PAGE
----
Home insurance policies typically have a deductible between $500 and $5,000. When comparing home insurance policies, make sure the deductible is the same for each one, as this variable can impact the price you pay for your coverage.

Typically, the higher the deductible, the lower your monthly premium. However, even if it costs a bit more each month, make sure you select a deductible amount that you're comfortable paying in the event of a claim.

Seek Out Discounts

Home insurance companies often offer discounts to help lower premiums. Here are some common discounts:

  • Bundling: You might save money by combining multiple policies under the same company.
  • Safe home: Do you have working smoke detectors and a burglar alarm? These types of items can help lower your premium.
  • Claims free: You might qualify for this discount if you haven't filed any claims in the past five to 10 years.
  • New home: Are you buying a newer home or one in good condition? You might be able to score some savings.

Don't forget to ask your insurance agent about these if you don't see them on your quote or policy.

Check for Financial Stability

When you're looking for a homeowners insurance policy, make sure any company you're considering is financially stable. This means that the company can pay out claims in the event something happens to your home.

You can check an insurer's financial stability by looking up its rating. A rating is a score given to an insurer by financial rating agencies like A.M. Best, S&P Global, Fitch Ratings, and Moody's Investors Service. The score is based on the insurer's financial stability and ability to pay claims. This information can help you pick a company that is reliable.

Track Data as You Receive Quotes

When you're comparing home insurance quotes, it's easy for the information to blur together. To keep everything straight, take time to track the data you're gathering. This way, you can quickly scan the important bits and more easily compare policies.

You can create your own simple comparison chart as you take notes for each company. It might look something like this:

   Company A  Company B  Company C
 Contact Number and Agent Name      
 Financial Rating      
 Company Licensed in State Yes/No      
 Type of Policy      
 Actual Cash Value or Replacement Cost      
Premium Amount Monthly/ Annually
Policy Exclusions
Coverage Limits/Notes
Final Thoughts

This information can take some time to gather, but it'll make it much easier to compare policies and see which one provides the best overall value.

Review the Fine Print Before Finishing Your Search

Once you've chosen your insurer, read over the fine print before signing anything. You don't want to get stuck with a policy that doesn't meet your needs.

Some things to watch for include:

  • Exclusions for damage caused by certain types of weather or natural disasters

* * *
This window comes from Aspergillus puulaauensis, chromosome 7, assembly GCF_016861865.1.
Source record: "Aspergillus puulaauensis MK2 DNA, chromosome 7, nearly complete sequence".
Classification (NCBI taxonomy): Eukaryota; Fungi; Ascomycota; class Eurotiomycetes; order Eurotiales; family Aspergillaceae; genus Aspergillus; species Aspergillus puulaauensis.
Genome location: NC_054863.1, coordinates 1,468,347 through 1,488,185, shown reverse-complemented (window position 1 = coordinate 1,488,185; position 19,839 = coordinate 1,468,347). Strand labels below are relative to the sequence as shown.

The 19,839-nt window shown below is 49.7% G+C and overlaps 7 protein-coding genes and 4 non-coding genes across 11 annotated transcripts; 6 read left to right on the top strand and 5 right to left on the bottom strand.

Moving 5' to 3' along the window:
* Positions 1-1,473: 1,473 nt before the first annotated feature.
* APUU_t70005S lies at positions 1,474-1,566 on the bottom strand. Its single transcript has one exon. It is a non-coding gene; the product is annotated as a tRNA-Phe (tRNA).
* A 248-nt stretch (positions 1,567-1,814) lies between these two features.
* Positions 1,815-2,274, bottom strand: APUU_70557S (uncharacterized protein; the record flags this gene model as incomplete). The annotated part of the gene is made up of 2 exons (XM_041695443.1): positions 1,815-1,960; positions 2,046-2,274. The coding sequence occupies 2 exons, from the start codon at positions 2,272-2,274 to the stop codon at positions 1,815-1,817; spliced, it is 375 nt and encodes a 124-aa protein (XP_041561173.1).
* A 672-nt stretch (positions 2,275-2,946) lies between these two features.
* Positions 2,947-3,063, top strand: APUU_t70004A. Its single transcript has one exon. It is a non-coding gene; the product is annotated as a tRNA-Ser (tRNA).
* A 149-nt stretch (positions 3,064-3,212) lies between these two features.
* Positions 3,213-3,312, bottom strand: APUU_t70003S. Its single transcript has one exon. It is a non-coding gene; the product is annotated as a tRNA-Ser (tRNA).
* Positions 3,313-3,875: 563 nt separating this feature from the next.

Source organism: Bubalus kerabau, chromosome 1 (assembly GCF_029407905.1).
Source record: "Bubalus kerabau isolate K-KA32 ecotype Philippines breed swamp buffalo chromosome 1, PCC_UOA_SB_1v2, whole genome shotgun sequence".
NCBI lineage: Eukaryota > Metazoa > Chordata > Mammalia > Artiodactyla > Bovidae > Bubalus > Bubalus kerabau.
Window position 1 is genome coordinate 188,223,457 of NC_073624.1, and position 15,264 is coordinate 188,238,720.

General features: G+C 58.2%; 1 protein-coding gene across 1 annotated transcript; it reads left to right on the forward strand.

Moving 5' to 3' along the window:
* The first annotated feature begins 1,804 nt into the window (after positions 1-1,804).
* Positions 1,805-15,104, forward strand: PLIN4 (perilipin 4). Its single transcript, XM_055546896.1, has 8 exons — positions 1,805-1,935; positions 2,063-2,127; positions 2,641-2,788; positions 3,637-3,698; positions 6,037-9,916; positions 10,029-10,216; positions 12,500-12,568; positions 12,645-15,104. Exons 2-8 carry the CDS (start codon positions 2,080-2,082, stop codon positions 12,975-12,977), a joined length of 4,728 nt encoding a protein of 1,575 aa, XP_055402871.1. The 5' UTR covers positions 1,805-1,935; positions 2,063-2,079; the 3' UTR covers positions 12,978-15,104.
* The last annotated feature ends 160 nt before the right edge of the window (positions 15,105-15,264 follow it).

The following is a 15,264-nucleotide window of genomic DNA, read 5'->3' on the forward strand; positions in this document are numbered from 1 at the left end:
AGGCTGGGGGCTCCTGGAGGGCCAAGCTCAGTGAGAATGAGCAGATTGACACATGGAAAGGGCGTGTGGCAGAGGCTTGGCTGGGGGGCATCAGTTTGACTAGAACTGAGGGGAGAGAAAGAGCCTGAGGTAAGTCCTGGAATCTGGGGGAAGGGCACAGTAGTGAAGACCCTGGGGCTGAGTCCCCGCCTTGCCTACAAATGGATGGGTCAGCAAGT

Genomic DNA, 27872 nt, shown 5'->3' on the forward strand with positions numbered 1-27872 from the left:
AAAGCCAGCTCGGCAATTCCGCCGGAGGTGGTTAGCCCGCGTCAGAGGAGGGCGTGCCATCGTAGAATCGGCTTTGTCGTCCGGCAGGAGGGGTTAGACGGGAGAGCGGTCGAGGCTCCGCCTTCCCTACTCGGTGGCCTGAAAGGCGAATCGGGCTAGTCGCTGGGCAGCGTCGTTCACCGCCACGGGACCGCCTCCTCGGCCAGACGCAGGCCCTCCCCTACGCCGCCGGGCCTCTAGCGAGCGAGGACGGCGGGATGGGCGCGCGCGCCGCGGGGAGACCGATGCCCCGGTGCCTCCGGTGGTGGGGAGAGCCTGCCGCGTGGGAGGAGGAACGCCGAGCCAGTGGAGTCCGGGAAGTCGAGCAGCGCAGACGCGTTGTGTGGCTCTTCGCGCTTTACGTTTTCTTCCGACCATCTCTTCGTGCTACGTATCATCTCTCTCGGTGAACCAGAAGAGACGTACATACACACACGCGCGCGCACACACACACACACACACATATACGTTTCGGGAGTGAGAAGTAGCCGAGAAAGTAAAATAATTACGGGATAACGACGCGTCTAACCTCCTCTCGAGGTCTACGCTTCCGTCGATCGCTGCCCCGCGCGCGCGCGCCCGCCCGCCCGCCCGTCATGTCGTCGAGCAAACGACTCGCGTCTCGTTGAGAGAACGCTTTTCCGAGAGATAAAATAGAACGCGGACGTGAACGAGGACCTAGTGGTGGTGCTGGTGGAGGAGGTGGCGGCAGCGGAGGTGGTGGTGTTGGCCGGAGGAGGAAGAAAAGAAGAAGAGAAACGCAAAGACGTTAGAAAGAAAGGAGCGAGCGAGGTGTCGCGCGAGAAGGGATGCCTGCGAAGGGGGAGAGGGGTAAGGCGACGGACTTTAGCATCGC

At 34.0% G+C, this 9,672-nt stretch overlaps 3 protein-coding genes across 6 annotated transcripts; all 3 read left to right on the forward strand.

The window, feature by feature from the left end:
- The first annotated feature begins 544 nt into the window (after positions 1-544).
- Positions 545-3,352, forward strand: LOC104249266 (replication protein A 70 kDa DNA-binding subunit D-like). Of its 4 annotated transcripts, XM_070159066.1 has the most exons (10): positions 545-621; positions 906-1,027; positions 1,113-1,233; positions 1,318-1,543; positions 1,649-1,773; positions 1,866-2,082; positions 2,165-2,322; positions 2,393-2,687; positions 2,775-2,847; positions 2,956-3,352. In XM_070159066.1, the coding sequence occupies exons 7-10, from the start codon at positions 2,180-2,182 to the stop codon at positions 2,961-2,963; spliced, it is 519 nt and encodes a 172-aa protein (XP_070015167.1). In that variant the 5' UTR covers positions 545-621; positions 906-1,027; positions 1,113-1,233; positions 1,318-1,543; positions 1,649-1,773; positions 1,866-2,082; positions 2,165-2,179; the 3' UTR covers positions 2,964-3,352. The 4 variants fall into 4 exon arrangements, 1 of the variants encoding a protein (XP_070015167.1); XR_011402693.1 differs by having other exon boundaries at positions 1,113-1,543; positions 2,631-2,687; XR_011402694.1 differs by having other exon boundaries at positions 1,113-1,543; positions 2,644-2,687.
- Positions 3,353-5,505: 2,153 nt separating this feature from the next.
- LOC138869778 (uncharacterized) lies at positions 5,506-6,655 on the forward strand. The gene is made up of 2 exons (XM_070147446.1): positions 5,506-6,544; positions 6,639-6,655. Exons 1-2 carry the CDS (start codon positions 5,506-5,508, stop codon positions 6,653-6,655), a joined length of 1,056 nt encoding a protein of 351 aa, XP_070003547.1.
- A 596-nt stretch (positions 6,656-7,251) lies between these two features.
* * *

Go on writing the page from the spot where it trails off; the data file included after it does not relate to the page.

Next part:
• Limits that are too low to replace your possessions or rebuild your home
  • Specific limits on certain types of possessions you own, such as jewelry or electronics

Read over your policy completely and ask your agent if you don't understand something.


Some damages from natural disasters, such as sinkholes, earthquakes, and flooding, are excluded from standard policies. Other common threats in your area may also be excluded from standard policies, such as wind damage in coastal regions. Talk to your insurance agent about additional coverages you might need for regional hazards.

Frequently Asked Questions (FAQs)

How do I get a quote for homeowners insurance?

Many insurance companies have online tools that allow you to get a quote without having to talk to a representative. You must provide some basic information about your home, such as its age and construction type, and basic information about yourself. Provide the information you gather into the online tool and submit it to see your home insurance quote.

Why are some company quotes so much higher than others for the same homeowners insurance?

There are a few reasons why an insurer might charge more for homeowners insurance. One is that each insurer uses slightly different formulas for calculating the risk of potential claims. Another reason that prices can vary is because of the exclusions and limitations in a policy. For example, one company may not cover damage caused by a natural disaster, while another will. Look carefully at the details.

Does homeowners insurance cover flooding?

Homeowners insurance doesn't usually cover flooding. If you live in a flood-prone area, consider purchasing a policy add-on or a separate policy from the National Flood Insurance Program (NFIP).

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The Balance uses only high-quality sources, including peer-reviewed studies, to support the facts within our articles. Read our editorial process to learn more about how we fact-check and keep our content accurate, reliable, and trustworthy.
  1. Wisconsin Office of the Commissioner of Insurance. "Consumer's Guide to Homeowners Insurance," Pages 10-11.

  2. Allstate. "How To Compare Homeowners Insurance Quotes."

  3. South Carolina Department of Insurance. "Types of Coverage in a Homeowner's Insurance Policy."

  4. Progressive. "What Are Home and Renters Insurance Deductibles?"

  5. Washington State Office of the Insurance Commissioner. "How Does My Insurance Company Rate?"